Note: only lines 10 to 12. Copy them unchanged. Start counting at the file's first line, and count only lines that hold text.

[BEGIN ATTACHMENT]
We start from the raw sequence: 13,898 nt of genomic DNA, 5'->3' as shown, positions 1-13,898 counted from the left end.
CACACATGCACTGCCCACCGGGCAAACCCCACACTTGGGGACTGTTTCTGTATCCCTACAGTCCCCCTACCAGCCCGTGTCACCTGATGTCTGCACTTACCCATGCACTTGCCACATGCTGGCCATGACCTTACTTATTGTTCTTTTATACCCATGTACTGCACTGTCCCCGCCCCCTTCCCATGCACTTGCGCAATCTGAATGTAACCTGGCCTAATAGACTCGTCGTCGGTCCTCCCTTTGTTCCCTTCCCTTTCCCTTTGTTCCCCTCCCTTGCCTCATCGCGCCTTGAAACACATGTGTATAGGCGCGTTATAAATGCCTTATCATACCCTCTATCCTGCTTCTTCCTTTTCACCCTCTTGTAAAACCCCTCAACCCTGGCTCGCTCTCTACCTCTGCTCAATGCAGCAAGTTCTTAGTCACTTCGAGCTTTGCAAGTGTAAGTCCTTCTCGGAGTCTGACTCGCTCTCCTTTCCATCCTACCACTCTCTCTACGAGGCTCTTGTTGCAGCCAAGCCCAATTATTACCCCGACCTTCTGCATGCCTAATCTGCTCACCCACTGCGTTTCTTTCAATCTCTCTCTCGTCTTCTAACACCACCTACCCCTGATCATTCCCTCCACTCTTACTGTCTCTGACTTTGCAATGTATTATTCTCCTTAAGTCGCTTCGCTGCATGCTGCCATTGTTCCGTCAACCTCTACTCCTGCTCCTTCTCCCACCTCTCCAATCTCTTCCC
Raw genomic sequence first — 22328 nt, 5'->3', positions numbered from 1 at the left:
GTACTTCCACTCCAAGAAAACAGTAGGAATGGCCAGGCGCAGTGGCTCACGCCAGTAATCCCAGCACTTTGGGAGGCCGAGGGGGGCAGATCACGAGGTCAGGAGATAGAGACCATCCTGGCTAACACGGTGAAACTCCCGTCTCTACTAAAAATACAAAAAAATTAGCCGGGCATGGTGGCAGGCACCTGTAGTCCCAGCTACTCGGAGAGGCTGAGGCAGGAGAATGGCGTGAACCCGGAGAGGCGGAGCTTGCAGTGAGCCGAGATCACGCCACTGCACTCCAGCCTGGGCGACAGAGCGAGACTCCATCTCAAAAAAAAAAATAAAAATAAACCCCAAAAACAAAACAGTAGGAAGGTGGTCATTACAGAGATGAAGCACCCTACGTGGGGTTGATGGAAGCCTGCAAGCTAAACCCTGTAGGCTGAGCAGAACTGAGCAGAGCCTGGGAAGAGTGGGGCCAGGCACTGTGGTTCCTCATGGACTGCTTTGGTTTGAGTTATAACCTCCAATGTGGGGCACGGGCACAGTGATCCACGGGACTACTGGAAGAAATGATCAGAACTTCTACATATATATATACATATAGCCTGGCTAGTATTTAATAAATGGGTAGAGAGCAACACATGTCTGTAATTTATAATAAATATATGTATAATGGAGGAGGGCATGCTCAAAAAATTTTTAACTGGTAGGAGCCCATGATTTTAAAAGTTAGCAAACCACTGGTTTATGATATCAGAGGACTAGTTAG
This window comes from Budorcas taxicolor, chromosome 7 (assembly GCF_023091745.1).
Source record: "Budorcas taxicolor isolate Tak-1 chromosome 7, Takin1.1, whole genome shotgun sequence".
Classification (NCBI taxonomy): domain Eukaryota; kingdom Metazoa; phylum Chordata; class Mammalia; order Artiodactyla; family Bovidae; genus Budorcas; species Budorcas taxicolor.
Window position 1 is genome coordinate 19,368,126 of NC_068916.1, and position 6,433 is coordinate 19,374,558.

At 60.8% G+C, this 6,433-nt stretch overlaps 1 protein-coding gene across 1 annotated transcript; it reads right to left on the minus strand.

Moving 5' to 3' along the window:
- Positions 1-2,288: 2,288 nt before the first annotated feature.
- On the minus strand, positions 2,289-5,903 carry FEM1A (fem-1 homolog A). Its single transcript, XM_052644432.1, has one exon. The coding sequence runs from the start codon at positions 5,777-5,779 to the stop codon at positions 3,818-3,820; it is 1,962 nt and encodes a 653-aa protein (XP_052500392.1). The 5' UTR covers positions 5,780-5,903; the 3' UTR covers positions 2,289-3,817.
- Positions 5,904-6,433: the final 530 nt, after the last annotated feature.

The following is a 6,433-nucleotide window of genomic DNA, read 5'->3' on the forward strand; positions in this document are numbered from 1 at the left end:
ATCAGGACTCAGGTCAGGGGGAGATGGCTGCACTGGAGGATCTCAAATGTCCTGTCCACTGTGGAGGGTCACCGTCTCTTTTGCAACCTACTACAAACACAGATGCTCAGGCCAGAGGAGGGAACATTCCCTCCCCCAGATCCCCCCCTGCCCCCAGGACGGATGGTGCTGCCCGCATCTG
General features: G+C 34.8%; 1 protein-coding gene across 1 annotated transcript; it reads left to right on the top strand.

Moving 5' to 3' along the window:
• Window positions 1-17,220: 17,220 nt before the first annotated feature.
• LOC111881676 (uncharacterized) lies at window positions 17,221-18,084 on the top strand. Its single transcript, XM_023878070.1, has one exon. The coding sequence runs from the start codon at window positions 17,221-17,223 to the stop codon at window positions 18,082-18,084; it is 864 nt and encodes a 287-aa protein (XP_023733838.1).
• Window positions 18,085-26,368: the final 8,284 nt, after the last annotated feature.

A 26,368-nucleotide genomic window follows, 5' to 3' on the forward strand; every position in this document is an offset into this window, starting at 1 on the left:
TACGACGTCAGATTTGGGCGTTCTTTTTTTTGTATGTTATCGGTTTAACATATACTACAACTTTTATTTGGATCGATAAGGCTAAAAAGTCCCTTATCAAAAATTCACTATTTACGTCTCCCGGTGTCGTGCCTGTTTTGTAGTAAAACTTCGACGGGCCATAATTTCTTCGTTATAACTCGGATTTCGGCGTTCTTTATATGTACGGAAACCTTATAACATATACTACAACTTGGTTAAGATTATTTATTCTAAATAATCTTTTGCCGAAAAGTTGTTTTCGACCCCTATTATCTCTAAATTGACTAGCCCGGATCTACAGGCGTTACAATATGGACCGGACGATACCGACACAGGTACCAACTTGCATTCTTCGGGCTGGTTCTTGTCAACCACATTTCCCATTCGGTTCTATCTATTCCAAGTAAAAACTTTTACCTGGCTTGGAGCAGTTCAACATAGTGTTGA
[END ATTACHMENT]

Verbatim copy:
Moving 5' to 3' along the window:
- Positions 1-2,288: 2,288 nt before the first annotated feature.
- On the minus strand, positions 2,289-5,903 carry FEM1A (fem-1 homolog A). Its single transcript, XM_052644432.1, has one exon. The coding sequence runs from the start codon at positions 5,777-5,779 to the stop codon at positions 3,818-3,820; it is 1,962 nt and encodes a 653-aa protein (XP_052500392.1). The 5' UTR covers positions 5,780-5,903; the 3' UTR covers positions 2,289-3,817.